The Effect of Interviewers’ and Respondents’ Accent and Gender on Willingness to Cooperate in Telephone Surveys


This article presents two real-life experiments that investigate whether an interviewer’s accent and gender combined with a respondent’s accent and gender have an impact on telephone survey cooperation rates. Expectations were based on the authority and liking principles of the compliance theory. In Study 1, 12 standard-speaking interviewers (6 men, 6 women) and 12 interviewers with a regional accent (6 men, 6 women) called 1925 male and female respondents (speaking either the standard or the regional variety). In Study 2, a female interviewer who mastered the standard accent and the regional variety, called 120 respondents from the same categories as in Study 1. The expectations were not confirmed. Interviewers with authority (male, speaking standard Dutch) had no more success than interviewers with less authority (female, speaking a regional accent), and agreement of gender and accent between interviewer and respondent had no impact on the level of cooperation of the respondents. The results seem to indicate that it is not necessary for research bureaus to reject potential employees with a regional accent or with a less authoritative voice, and that they do not need to make an effort to match interviewers and respondents in characteristics such as gender and accent.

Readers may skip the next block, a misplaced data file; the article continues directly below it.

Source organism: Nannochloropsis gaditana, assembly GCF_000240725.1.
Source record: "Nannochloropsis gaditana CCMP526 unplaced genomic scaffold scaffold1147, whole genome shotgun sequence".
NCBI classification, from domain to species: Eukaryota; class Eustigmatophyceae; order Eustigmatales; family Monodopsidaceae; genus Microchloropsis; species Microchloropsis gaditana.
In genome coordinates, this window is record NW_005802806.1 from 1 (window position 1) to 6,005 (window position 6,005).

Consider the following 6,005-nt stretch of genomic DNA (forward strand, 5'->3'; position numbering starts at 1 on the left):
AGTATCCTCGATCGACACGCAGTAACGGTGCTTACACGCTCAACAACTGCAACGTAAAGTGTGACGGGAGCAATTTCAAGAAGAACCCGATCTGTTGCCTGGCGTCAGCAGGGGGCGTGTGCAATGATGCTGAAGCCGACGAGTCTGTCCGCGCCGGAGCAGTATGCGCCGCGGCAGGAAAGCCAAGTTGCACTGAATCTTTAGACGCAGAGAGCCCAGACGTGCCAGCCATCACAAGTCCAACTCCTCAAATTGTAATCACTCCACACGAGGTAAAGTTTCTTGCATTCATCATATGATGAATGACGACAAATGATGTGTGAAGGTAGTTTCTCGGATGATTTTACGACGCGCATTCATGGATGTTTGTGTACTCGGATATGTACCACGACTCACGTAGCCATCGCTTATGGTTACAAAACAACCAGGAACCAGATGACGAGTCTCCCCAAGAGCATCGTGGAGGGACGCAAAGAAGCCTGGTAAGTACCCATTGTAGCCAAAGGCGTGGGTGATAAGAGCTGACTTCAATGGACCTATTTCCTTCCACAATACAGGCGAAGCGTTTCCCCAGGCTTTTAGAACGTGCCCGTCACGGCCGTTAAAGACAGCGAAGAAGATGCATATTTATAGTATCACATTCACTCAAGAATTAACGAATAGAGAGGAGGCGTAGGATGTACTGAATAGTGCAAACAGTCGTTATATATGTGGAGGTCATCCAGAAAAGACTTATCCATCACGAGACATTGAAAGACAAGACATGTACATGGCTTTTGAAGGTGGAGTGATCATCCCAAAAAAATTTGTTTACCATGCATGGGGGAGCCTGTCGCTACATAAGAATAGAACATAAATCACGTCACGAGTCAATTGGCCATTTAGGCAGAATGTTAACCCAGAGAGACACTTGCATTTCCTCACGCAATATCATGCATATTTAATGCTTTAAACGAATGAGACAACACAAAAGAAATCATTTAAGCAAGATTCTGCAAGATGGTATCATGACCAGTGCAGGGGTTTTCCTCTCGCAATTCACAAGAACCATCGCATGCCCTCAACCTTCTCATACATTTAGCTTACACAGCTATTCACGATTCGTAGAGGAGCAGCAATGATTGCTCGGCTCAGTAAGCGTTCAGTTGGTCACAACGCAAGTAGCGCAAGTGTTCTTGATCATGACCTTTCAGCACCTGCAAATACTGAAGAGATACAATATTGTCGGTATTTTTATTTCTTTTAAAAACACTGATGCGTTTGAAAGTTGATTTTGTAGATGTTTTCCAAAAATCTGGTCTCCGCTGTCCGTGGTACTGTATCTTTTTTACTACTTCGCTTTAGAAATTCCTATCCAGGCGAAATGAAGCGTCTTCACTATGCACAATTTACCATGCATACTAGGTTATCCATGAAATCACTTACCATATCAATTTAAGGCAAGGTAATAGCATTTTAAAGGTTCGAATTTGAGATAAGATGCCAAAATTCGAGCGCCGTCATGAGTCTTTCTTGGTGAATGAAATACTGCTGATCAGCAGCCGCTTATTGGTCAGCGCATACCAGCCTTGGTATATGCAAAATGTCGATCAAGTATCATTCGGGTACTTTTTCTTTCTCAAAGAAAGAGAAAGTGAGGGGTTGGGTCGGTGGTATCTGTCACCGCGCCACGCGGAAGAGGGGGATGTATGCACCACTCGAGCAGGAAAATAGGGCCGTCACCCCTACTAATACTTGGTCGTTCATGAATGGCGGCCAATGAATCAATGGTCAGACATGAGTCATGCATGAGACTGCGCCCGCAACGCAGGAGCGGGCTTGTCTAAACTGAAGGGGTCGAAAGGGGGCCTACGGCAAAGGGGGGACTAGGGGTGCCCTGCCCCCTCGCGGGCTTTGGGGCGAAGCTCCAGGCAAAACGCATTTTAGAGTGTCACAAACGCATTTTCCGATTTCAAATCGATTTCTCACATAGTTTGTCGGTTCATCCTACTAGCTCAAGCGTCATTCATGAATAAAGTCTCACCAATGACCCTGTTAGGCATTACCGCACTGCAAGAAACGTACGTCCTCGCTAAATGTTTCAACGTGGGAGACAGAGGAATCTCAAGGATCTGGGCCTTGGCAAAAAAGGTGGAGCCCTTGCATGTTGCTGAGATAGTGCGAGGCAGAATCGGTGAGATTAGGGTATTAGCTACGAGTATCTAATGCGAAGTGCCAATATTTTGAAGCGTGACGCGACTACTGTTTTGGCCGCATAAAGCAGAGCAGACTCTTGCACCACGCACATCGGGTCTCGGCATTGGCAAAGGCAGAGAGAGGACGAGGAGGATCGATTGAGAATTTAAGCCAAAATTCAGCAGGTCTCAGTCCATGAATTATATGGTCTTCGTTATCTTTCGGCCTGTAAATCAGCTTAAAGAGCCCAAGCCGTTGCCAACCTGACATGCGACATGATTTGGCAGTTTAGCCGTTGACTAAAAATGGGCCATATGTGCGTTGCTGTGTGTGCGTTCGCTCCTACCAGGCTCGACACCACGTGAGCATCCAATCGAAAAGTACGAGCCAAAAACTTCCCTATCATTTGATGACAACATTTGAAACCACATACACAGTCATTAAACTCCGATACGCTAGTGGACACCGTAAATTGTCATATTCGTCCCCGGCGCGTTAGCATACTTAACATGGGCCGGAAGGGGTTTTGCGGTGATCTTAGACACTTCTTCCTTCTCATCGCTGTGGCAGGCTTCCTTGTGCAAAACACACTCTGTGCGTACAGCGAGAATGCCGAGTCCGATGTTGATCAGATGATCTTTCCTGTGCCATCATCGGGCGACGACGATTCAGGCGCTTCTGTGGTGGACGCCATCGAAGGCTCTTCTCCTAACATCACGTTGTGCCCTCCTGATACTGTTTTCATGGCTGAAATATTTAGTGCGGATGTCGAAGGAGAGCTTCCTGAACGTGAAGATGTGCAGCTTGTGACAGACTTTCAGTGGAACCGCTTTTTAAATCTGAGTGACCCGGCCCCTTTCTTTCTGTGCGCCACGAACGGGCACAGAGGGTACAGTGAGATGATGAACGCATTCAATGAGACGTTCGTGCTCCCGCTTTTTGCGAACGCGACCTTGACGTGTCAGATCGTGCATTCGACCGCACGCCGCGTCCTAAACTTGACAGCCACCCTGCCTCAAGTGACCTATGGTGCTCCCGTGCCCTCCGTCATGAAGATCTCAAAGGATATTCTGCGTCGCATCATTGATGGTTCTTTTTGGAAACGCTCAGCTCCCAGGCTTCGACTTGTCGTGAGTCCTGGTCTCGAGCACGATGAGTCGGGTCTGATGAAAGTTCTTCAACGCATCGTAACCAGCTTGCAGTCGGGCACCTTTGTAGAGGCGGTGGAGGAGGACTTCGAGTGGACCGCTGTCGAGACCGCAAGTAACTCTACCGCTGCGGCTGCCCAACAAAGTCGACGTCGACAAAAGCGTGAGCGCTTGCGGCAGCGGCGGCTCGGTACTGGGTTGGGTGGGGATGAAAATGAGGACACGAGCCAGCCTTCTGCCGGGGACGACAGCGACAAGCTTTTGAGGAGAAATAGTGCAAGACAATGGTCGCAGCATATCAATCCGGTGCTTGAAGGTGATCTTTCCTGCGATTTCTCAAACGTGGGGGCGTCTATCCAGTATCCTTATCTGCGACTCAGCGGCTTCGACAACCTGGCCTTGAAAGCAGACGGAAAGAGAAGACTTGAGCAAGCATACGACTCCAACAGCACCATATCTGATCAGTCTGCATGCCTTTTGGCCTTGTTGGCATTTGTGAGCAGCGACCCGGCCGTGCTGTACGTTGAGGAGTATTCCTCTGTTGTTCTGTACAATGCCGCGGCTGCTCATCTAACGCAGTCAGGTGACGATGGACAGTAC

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Palmen, M. , Gerritsen, M. & Bezooijen, R. (2012). The Effect of Interviewers’ and Respondents’ Accent and Gender on Willingness to Cooperate in Telephone Surveys. Open Journal of Modern Linguistics, 2, 159-169. doi: 10.4236/ojml.2012.24021.

Conflicts of Interest

The authors declare no conflicts of interest.


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